When Michael Stohl travels to Arhus, Denmark, next fall to teach at the Danish School of Media and Journalism, it will mark his third term as a Fulbright Scholar. Over the course of his career, the professor of communication at UC Santa Barbara has become a Fulbright veteran, having received a Senior Fulbright Fellowship to lecture at the University of Canterbury in New Zealand, and a Fulbright Fellowship for International Education Administrators in Japan and Korea.
Sponsored by the U.S. State Department's Bureau of Educational and Cultural Affairs, the Fulbright Scholar Program is America's flagship international educational exchange program. Since its inception in 1946, the program has sponsored approximately 300,000 American and foreign scholars. Recipients are selected based on academic or professional achievement as well as demonstrated leadership potential in their fields.
During the academic year just completed, UCSB faculty members and one doctoral student received Fulbright grants to spend all or part of the year in Russia, Taiwan, Mexico, and El Salvador. In addition, the campus hosted Fulbright scholars from Brazil, Canada, the Czech Republic, Poland, Russia, and Germany.
According to Stohl, his Fulbright experience has been invaluable. "It enabled me to start thinking and doing research on alternative conceptions of national security," he said of his work at the University of Canterbury in 1983.
Looking forward, the Fulbright program will offer him a unique opportunity to collaborate with a colleague in Denmark. He and journalism professor Hans Henrik Holm will teach a course titled "Reporting Global Change" in the university's Erasmus Mundus-Journalism master's program. In addition, they will work on a joint book project on the global media moment.
"The interesting thing about this particular program is that the students come from many countries, not only European countries, but also from all over Latin America, Africa, Asia, and even a few from North America," said Stohl. "You have very different journalistic norms and practices on an actual professional level, plus the differences in culture and language. The student body is as diverse as I've ever encountered in any single classroom."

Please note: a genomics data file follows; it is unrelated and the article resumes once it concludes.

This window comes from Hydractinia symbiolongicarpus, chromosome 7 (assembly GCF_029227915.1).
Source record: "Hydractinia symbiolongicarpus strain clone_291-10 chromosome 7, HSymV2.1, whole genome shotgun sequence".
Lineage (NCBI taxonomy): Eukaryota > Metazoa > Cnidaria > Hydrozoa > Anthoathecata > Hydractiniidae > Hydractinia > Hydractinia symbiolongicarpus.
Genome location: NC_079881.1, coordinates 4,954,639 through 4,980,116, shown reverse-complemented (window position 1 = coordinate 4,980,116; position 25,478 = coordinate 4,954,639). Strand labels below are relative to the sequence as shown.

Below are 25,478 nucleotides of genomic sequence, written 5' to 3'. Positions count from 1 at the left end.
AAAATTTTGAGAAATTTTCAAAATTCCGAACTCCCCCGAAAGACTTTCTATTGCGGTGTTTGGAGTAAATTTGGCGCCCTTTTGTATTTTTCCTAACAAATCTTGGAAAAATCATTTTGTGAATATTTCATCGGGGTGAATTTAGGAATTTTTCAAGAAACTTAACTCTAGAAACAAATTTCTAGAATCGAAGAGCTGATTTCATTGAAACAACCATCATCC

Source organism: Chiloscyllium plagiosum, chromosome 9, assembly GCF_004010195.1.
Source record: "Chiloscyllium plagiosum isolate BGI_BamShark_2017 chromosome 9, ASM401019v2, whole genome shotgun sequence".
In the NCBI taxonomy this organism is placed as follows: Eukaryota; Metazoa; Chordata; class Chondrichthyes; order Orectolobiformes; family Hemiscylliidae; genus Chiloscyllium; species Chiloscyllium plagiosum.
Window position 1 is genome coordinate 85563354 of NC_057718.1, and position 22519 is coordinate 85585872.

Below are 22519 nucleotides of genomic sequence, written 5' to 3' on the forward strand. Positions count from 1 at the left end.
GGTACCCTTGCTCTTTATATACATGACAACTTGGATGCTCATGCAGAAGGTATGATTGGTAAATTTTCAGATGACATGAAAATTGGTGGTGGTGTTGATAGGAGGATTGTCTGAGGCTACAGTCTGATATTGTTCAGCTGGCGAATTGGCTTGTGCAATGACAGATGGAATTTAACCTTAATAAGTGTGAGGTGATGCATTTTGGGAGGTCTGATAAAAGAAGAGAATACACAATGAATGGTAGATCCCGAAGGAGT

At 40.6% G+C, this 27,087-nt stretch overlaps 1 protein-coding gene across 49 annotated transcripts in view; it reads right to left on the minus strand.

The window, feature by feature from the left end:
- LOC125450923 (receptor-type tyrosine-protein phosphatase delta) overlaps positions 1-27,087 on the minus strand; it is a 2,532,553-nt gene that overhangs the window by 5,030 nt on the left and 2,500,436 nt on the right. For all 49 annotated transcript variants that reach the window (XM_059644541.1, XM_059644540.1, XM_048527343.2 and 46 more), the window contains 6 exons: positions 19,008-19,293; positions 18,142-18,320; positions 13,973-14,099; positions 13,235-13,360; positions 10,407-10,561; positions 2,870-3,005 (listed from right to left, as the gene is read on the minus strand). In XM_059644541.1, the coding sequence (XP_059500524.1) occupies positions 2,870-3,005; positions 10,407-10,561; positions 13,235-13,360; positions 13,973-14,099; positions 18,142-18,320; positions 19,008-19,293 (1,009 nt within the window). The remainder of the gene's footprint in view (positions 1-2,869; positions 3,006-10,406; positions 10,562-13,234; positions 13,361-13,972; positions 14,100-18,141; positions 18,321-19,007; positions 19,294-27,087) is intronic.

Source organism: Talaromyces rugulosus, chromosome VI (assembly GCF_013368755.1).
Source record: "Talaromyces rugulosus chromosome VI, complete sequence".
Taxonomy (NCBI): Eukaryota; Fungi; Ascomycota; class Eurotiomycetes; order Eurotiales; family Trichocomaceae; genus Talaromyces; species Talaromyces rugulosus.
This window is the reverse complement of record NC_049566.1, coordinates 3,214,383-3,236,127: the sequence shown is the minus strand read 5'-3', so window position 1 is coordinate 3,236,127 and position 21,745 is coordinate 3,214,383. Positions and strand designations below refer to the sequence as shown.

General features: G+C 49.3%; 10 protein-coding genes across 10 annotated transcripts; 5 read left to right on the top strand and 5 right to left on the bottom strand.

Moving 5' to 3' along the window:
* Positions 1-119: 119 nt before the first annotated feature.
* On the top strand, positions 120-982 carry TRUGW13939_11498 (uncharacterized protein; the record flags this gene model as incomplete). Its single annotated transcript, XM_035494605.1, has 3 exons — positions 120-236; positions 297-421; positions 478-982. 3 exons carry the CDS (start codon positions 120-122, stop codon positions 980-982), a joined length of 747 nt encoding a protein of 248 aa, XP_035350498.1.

Caitlin Fisher, professor and research chair at York University in Canada, described her Fulbright experience at UCSB as "being akin to a sabbatical for intellectual renewal, while having the opportunity to come and connect with other labs." Fisher's work here focuses on visualization and digital storytelling practices, using the campus's state-of-the-art AlloSphere. In addition to conducting research at UCSB, Fisher holds the Canada-U.S. Fulbright Visiting Research Chair.
The Canada-U.S. Fulbright Visiting Research Chairs program enables promising and prominent Canadian scholars to conduct research, develop collaborations, guest lecture, and/or teach at select universities and research centers in the U.S. for all or part of an academic year.
The three UCSB professors who received Fulbright grants for the 2012-13 academic year include Tsuyoshi Hasegawa, professor of history, who studied at the European University at St. Petersburg; Hsiu-Zu Ho, professor of education, who studied at Academia Sinica; and Mary O'Connor, associate researcher in the anthropology department, who studied at the University of the Americas.
In addition, geography doctoral student Elizabeth Kennedy received a Fulbright Student Award to conduct research in El Salvador on repatriated child migrants –– a population she has been studying and working with for two years in the U.S., where they are known as Unaccompanied Alien Children.